Book Review — Fates and Furies

Fates and Furies is a literary fiction novel following the lively and uncommon lives of Lancelot (Lotto) and Mathilde. The book is conveniently divided into two parts: Fates — told from Lotto’s perspective and Furies — presented by Mathilde.

The book wants you to believe that you are reading a story about marriage. However, Fates and Furies is a tale about two people with a life, portrayed as a Greek tragedy that is full of ego and talent mistaken for genius, lust mistaken for love, lies mistaken for truth, and characters’ determination to claim power and superiority mistaken for promised success.

Fates begins with the early life of Lotto, described as a sensitive, bright boy with a spectacular future who tries coping with life after the sudden loss of his father and deals with his distant and emotionally-detached mother. Throughout the book, he develops charisma, gains friends and popularity, but continues to be dramatically haunted by the past. He becomes romantic, attention and approval seeking, ignorant, egocentric, disillusional and naive; completely oblivious about the world. He knows facts about his wife and so-called closest friends, but does not really know them at all. His skewed perception of the people present in his life never even slightly changes.

All his childhood and adult years he was being fed with an unshakeable sense of grandiosity that he rarely questioned- a life of instant parties, endless champagne, theatre and a beautiful wife who pulls the strings of his existence without him noticing. Success is the only thing that interested him, and if he could not reach it, despair swallowed him. It’s partially because of the way he was raised — circled by relatives who steadily implanted the idea that he is extraordinary.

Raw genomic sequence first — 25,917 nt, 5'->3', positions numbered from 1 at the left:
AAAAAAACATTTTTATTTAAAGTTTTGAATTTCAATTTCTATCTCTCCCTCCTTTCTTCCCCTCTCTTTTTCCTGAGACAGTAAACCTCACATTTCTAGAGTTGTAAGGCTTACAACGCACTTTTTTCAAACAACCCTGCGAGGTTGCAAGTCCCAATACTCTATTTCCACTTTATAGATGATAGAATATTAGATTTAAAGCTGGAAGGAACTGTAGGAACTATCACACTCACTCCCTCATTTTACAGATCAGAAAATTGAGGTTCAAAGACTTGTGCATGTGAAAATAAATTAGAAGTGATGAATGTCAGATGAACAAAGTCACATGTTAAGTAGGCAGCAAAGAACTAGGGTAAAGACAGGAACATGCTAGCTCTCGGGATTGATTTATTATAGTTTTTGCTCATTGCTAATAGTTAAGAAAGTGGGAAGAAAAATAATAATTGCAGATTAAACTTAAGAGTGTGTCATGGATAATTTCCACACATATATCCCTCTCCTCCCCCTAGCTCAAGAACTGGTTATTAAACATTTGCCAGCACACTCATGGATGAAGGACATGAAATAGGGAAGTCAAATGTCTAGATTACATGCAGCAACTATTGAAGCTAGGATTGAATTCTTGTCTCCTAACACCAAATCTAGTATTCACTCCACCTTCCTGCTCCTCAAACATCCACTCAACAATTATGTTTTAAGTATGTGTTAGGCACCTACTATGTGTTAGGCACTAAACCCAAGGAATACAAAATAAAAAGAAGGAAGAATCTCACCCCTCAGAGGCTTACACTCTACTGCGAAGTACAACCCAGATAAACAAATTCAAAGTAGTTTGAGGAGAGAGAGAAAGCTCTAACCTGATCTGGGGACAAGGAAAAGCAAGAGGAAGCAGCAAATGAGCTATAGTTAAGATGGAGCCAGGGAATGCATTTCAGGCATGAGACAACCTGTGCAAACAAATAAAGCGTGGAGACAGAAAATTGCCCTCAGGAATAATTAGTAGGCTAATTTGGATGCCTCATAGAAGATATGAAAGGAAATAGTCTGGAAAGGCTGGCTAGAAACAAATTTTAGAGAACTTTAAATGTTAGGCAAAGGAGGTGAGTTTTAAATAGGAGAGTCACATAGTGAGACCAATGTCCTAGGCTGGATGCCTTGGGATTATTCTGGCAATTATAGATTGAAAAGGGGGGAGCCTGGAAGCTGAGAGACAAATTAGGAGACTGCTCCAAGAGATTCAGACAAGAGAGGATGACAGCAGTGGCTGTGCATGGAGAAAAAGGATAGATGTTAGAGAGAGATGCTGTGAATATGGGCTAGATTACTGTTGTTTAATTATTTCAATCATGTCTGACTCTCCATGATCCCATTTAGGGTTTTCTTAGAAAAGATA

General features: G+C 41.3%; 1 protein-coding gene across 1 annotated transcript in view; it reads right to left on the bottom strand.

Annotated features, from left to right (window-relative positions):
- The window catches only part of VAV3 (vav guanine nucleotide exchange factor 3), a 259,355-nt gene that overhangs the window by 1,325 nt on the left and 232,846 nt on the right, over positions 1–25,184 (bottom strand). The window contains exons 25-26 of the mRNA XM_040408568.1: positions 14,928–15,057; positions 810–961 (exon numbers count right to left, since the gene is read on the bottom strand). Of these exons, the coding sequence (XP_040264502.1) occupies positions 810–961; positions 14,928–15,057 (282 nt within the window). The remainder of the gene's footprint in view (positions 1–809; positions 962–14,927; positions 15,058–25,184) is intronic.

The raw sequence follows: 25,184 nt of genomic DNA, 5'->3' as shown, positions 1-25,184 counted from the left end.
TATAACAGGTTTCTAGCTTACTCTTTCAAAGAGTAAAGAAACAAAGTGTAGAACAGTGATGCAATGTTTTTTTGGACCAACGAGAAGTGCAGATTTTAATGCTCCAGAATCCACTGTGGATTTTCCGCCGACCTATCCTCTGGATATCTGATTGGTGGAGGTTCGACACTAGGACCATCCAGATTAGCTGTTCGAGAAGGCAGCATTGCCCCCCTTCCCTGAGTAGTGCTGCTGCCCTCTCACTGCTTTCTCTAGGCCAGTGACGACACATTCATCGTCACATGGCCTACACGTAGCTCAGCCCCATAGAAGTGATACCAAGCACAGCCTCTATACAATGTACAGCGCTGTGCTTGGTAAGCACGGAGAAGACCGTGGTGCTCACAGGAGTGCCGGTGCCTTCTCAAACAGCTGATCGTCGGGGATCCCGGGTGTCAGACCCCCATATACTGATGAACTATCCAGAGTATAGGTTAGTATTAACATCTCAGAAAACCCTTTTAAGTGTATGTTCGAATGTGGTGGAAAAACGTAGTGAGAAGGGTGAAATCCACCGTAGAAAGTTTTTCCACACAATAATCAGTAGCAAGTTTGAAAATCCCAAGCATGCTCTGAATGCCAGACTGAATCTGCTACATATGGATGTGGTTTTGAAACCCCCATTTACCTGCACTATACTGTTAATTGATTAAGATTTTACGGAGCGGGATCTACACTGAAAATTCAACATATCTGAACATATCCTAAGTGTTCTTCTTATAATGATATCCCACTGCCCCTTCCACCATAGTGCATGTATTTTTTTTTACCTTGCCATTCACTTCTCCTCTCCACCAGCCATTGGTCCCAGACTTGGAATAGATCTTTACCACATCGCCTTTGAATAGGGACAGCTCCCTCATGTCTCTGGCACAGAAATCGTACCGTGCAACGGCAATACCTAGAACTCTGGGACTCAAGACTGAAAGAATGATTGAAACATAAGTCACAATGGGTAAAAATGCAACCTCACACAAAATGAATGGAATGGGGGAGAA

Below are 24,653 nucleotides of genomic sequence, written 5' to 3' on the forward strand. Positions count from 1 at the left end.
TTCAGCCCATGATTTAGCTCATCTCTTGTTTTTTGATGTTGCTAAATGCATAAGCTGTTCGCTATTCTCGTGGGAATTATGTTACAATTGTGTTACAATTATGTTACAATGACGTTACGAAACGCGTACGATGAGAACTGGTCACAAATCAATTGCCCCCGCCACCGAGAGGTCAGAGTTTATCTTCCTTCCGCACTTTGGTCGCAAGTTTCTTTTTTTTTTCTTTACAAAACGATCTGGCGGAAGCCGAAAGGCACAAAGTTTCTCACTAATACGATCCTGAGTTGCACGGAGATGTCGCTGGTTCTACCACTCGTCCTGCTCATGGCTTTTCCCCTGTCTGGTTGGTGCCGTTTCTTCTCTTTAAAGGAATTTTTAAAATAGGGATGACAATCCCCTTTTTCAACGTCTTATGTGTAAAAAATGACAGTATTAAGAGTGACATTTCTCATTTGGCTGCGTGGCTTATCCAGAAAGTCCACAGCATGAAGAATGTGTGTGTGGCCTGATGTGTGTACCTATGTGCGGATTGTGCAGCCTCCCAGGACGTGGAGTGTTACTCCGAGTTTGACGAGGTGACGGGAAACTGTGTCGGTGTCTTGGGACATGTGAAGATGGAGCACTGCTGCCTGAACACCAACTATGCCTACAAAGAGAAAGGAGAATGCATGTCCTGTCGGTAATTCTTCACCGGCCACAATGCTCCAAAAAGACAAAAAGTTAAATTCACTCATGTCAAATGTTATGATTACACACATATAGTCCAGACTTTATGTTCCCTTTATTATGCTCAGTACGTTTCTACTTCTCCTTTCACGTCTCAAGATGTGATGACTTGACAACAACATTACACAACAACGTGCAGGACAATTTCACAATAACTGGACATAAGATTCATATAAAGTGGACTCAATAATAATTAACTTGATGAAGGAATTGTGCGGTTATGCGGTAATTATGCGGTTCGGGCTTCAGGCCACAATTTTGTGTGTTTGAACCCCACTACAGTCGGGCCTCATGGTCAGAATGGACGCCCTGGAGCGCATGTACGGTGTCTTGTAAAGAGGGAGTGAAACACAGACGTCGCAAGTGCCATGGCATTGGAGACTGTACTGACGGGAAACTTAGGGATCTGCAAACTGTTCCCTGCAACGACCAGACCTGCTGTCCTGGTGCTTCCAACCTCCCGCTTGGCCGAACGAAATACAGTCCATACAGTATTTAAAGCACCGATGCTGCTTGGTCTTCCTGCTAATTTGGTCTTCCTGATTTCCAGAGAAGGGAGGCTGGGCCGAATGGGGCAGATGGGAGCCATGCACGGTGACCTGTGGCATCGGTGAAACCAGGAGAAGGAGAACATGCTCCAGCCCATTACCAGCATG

Furies is not left with much to tell. It is significantly shorter in length compared to Fates and did not reveal anything we had not already suspected. Here Mathilde is illustrated as the person she truly is, blurred by the personality she believes she has. She is calculated, vengeful, secretive, manipulative, strong-willed, determined and deeply troubled with a very difficult childhood and adolescence. She drove and pushed Lotto to unlock the depths of his abilities in order to finally achieve the life she envisioned for them the minute she heard of him and his background.

It is one of those novels that shines through its writing style rather than plot or character development. Often, the brief sentences felt chopped and rough. In certain scenes, the lines would better fit a poetry piece that hardly says anything. The words and sentences sound, but they do not show. Heavy prose is saturated with pretty and melodic adjectives when not needed. As a reader, I would have expected Furies to be distinguished from Fates not only by its content, but also by its style and selection of words and phrases. However, both of the author’s key characters sounded awfully the same in their purposefully separated narratives.

The structure perplexes instead of astonishes. On a single page, the author jumps from the present, then a memory, to even fast forward five years in the future. It happens nearly every chapter. There is nothing wrong with displaying creativity, but Groff made me lose interest from all that constant scene flashing and skipping. It tired my eyes and irritated my brain.

Now in a conclusion, let’s clear out few things that the book’s blurb intentionally made confusing for us. Lotto and Mathilde’s marriage could be in no real and rational manner considered ‘great’. Exhibit A: They married the ideals of each other with no further inclination to learn more about one another throughout the time, because living in their own worlds was much more preferable.

Exhibit B: Mathilde’s countless desperate, but skilled attempts to prevent the husband she allegedly loves from being with his family is not a key to a ‘great’ marriage.

And finally, Exhibit C: Focusing the course of their relationship primarily on glamour and whether Lotto will or will not create the masterpiece that never really came, was not that ‘great’ value either.

Rating: 2 stars